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Rio Olympics: Brazil President Dilma Rousseff could face final removal days ahead of Games

Brazil Senator Antonio Anastasia has said final vote on removing impeached President Dilma Rousseff should come on Aug. 2 — just three days before the Olympics open in Rio de Janeiro.

Senator says vote could take place 2 Aug, 3 days before opening ceremony

Brazil's President Dilma Rousseff, seen here at a meeting in Belo Horizonte, Brazil, was impeached on 12 May. The final vote to remove her from office, according to a Brazilian senator, may take place three days prior to the start of the Olympic Games in Rio. (Douglas Magno AFP/Getty Images)

The Rio de Janeiro Olympics have been upstaged by the impeachment of President Dilma Rousseff. And it could get worse.

Brazil Sen. Antonio Anastasia has said the final vote on removing Rousseff should come on Aug. 2 — just three days before the Olympics open in Rio de Janeiro.

Rousseff was suspended from office for 180 days earlier this month by a Senate vote with Michel Temer taking over as acting president. The impeachment trial must take place within six months, and Temer wants it sooner rather than later.

Rio's Olympics have been plagued with numerous problems: the Zika virus, deep budgets cuts, severe water pollution, slow ticket sales and rising fears around security.

Brazil's potentially embarrassing predicament 

Such a critical vote just days before the games would create protocol nightmares with more than 100 heads of state or heads of government expected for the Aug. 5 opening ceremony.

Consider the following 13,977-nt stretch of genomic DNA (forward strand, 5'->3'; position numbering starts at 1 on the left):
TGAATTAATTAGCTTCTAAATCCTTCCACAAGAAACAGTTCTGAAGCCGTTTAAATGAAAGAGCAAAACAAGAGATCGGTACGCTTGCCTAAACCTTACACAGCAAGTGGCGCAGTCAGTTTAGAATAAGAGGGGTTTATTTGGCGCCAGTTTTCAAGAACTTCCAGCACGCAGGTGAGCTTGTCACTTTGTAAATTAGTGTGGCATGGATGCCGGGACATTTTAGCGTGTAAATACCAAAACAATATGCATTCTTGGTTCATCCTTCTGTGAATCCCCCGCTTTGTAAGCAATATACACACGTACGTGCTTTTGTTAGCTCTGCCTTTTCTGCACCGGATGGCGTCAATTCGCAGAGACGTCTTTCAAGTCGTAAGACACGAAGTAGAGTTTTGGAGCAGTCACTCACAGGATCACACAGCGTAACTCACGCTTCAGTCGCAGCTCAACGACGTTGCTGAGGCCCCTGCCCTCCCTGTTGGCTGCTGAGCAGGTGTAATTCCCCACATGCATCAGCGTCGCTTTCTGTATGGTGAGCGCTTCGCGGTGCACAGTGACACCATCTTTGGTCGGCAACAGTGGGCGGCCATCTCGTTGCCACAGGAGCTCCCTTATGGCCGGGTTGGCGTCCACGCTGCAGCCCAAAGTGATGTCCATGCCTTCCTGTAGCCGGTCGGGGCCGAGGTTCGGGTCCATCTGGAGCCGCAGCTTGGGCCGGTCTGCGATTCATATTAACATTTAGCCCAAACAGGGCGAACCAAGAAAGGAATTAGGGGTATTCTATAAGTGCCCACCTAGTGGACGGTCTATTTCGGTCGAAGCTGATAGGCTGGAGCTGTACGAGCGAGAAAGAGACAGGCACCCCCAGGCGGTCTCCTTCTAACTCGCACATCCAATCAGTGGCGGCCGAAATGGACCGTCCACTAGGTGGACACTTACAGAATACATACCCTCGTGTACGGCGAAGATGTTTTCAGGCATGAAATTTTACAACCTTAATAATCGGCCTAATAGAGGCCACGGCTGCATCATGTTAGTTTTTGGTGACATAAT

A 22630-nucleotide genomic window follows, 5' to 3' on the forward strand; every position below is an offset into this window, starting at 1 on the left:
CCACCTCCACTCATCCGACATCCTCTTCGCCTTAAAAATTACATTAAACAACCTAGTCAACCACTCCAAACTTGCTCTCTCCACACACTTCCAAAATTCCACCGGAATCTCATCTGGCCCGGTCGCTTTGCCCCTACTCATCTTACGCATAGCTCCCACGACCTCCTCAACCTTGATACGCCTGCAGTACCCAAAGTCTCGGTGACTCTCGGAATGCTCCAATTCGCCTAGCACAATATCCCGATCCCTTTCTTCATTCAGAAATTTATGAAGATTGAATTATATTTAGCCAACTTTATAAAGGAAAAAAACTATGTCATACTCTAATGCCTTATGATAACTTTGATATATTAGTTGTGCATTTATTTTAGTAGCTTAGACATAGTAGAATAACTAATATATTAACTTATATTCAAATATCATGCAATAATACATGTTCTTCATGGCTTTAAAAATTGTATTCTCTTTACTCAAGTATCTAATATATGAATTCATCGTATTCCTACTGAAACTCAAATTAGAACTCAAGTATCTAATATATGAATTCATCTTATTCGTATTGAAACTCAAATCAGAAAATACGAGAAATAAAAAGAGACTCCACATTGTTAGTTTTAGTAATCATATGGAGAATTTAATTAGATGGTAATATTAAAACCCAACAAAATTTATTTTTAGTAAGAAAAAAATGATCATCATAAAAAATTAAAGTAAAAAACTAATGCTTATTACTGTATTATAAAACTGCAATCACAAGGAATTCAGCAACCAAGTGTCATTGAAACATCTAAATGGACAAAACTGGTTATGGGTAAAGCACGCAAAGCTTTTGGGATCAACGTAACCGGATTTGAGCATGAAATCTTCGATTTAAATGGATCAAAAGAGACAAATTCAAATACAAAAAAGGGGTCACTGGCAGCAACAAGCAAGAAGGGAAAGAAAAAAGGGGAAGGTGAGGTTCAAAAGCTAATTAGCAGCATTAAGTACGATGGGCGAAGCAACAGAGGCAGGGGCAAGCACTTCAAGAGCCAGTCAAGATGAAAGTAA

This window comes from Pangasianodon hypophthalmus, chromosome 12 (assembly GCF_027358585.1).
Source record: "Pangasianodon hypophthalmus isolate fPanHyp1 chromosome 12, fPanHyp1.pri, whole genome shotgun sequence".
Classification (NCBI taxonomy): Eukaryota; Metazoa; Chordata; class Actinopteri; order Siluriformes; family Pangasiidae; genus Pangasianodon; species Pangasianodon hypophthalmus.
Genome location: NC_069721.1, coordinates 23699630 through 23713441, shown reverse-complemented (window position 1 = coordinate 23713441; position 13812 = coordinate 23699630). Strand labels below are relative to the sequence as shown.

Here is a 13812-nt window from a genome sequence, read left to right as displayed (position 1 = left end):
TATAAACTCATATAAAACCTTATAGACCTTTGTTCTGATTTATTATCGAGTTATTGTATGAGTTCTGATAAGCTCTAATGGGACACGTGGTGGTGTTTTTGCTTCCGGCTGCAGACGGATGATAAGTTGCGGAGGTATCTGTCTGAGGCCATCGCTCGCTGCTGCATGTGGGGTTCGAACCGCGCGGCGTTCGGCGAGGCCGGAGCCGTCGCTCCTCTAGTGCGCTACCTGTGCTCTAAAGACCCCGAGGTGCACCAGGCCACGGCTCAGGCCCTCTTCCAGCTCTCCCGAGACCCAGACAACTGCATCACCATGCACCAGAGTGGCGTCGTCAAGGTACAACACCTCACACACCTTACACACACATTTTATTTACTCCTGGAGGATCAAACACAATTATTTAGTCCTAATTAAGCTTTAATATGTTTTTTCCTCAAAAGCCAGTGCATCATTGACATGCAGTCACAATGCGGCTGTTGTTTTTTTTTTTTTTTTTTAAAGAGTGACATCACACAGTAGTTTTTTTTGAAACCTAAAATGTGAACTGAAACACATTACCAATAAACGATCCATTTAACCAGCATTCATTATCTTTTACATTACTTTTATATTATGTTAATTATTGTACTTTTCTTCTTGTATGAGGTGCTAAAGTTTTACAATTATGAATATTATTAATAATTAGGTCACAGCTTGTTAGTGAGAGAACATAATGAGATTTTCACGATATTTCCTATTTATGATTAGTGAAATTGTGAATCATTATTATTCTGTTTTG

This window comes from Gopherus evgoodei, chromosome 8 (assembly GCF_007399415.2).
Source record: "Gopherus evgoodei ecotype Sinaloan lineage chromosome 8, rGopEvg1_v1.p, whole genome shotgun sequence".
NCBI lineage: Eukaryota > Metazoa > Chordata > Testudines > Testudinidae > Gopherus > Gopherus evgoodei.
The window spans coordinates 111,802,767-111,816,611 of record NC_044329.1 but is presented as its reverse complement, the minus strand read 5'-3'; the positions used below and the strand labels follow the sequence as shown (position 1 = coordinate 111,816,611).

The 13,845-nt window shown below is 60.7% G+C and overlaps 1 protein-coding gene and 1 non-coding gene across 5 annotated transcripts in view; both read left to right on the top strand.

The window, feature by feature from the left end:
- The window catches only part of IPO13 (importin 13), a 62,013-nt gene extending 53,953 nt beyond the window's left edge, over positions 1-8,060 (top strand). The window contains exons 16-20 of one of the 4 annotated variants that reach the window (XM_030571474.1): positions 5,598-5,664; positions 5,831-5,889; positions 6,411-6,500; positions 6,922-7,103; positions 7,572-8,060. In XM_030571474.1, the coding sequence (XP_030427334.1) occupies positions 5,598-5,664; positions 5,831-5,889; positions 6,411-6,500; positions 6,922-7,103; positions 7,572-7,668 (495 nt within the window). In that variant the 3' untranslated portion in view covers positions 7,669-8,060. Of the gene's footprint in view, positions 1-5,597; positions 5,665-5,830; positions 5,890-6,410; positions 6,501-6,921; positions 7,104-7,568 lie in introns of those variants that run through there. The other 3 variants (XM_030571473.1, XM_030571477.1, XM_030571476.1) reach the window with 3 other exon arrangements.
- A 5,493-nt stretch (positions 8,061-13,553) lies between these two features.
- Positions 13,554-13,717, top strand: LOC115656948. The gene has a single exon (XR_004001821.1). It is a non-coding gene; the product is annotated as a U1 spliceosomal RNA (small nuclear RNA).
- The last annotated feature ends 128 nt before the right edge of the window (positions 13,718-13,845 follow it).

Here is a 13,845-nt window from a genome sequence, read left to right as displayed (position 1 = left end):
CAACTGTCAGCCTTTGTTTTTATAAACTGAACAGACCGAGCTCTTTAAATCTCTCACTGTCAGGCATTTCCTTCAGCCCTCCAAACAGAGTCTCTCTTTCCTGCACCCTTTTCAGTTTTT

It would also be another embarrassment to the host nation, which is mired in its deepest recession since the 1930s without relief in sight.

"Brazil can't wait," said Sen. Simone Tebet, a member of Temer's governing party. "The judicial indecision and instability could impede new investment, new jobs, and a faster economic recovery."

At the opening ceremony at Rio's Maracana stadium, Brazil's president is to declare the games are open. The president will not give a speech. That will fall to International Olympic Committee President Thomas Bach, and Carlos Nuzman, head of the local organizing committee.

Impeachment trial 

Senators are expected to vote Thursday on Anastasia's calendar, which foresees a final vote on Aug. 2.

Though Temer might wish for a quick trial, it may not happen. Brazil Supreme Court Chief Justice Ricardo Lewandowski will also have a say in the scheduling.

Rousseff will also influence the length of the trial, and she may not want it to end quickly.

Many legal analysts expect the trial to end in September, but even that could interfere with municipal mayoral elections in October.

It could also butt into the Paralympic Games, which run Sept. 7-18.

If Anastasia's calendar is approved, witnesses will be called on June 6-17, and Rousseff would be questioned on June 20. Written statements for and against Rousseff would be submitted between June 21-July 21.

The Senate impeachment committee would make its recommendations to the whole Senate on July 27-28.

The Senate will then vote with two-thirds — 54 votes — needed to remove Rousseff permanently from office. She would be barred for running for any office for eight years.

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